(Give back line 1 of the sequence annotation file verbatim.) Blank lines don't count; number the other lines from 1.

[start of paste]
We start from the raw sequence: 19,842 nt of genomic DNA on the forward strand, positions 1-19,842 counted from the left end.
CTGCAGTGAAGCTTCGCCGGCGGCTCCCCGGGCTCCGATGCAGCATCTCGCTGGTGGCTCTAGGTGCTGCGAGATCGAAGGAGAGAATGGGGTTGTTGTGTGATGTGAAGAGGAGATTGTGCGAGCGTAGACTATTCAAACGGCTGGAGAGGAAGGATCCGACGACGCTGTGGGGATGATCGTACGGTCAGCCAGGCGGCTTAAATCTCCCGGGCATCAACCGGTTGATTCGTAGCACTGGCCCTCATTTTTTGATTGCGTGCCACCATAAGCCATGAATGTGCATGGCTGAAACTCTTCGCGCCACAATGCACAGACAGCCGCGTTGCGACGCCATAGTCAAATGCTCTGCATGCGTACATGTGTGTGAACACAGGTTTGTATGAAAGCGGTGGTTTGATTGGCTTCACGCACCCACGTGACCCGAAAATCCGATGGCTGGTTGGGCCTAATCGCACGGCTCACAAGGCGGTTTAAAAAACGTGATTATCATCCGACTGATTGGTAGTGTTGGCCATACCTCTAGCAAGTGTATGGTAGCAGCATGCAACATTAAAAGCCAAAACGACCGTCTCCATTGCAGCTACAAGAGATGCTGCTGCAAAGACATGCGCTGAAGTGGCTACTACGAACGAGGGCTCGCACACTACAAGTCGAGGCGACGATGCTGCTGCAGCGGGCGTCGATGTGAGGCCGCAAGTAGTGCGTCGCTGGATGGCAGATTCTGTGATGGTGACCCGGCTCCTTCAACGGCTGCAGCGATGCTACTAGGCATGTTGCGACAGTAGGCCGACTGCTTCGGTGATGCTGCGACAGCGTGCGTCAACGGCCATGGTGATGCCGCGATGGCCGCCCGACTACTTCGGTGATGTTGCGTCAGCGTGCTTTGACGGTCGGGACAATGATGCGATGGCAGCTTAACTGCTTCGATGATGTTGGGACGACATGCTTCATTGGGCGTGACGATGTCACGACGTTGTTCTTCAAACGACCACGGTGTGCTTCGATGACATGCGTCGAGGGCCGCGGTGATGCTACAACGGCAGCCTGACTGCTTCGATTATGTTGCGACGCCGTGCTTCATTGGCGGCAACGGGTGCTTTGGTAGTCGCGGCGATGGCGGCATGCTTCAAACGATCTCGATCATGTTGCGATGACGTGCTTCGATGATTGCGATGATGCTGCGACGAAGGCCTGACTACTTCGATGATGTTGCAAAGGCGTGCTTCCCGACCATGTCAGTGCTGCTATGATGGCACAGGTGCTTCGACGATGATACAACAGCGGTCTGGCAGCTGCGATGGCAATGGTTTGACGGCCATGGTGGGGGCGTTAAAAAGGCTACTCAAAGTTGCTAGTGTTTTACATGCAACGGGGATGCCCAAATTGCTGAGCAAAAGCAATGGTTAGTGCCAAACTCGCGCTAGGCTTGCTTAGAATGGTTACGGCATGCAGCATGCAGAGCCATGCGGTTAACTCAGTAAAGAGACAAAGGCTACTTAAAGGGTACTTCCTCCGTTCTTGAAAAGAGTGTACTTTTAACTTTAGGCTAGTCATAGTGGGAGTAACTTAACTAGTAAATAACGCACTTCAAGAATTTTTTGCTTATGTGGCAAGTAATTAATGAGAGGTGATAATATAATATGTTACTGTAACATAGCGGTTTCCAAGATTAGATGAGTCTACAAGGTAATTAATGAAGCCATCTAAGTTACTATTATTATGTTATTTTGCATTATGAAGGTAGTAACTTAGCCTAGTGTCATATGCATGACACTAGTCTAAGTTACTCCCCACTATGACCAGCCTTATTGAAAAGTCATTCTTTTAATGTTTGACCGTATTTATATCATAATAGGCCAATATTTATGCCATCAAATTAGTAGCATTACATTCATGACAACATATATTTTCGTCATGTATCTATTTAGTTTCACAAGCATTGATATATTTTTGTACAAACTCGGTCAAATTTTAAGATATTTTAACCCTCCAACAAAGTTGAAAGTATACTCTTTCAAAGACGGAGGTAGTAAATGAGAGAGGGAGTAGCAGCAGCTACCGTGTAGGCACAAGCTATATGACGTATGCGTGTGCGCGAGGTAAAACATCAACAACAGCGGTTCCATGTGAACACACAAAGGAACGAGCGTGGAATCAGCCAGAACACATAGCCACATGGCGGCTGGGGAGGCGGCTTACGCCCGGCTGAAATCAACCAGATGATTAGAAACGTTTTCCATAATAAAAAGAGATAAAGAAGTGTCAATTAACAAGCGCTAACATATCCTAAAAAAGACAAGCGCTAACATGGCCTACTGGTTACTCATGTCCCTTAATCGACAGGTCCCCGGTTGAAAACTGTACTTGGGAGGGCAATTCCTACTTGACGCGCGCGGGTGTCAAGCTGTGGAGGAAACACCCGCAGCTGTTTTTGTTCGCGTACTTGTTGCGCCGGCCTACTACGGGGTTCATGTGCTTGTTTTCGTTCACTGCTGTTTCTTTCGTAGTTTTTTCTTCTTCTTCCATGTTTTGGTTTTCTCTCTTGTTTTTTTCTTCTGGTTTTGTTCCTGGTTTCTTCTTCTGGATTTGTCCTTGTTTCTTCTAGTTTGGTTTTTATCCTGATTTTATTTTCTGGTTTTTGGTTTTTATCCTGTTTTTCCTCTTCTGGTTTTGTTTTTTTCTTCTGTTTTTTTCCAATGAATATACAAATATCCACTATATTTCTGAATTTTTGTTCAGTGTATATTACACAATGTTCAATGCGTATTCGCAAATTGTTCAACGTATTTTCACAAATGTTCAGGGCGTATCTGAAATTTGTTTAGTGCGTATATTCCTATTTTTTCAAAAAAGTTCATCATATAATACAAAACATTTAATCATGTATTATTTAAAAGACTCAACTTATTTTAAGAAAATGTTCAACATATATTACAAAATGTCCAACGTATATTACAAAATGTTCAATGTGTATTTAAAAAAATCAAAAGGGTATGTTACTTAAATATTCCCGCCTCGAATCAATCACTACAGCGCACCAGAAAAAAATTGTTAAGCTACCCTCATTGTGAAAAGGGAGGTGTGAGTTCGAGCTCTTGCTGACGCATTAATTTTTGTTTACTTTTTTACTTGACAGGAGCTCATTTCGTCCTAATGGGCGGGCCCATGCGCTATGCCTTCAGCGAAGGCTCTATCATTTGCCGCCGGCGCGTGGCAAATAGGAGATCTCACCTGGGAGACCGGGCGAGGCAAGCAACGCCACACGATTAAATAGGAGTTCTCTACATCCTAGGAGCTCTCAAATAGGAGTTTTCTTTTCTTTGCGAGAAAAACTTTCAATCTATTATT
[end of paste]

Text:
We start from the raw sequence: 19,842 nt of genomic DNA on the forward strand, positions 1-19,842 counted from the left end.